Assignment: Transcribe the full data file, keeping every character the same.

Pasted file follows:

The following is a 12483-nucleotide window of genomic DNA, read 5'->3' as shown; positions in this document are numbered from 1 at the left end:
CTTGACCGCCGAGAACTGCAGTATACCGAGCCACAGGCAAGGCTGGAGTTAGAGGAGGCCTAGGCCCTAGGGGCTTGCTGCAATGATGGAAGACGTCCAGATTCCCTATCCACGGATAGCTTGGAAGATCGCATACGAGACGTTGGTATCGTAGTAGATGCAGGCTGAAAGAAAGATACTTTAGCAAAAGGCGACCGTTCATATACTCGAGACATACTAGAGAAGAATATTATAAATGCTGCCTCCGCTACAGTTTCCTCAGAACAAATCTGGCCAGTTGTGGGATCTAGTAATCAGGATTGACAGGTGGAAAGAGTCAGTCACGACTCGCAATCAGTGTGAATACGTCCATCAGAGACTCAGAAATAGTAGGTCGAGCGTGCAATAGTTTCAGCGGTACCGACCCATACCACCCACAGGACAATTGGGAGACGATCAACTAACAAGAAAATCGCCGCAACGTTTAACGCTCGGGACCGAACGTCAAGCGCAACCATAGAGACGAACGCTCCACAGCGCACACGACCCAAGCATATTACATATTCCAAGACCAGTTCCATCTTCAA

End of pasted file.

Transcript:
The following is a 12483-nucleotide window of genomic DNA, read 5'->3' as shown; positions in this document are numbered from 1 at the left end:
CTTGACCGCCGAGAACTGCAGTATACCGAGCCACAGGCAAGGCTGGAGTTAGAGGAGGCCTAGGCCCTAGGGGCTTGCTGCAATGATGGAAGACGTCCAGATTCCCTATCCACGGATAGCTTGGAAGATCGCATACGAGACGTTGGTATCGTAGTAGATGCAGGCTGAAAGAAAGATACTTTAGCAAAAGGCGACCGTTCATATACTCGAGACATACTAGAGAAGAATATTATAAATGCTGCCTCCGCTACAGTTTCCTCAGAACAAATCTGGCCAGTTGTGGGATCTAGTAATCAGGATTGACAGGTGGAAAGAGTCAGTCACGACTCGCAATCAGTGTGAATACGTCCATCAGAGACTCAGAAATAGTAGGTCGAGCGTGCAATAGTTTCAGCGGTACCGACCCATACCACCCACAGGACAATTGGGAGACGATCAACTAACAAGAAAATCGCCGCAACGTTTAACGCTCGGGACCGAACGTCAAGCGCAACCATAGAGACGAACGCTCCACAGCGCACACGACCCAAGCATATTACATATTCCAAGACCAGTTCCATCTTCAA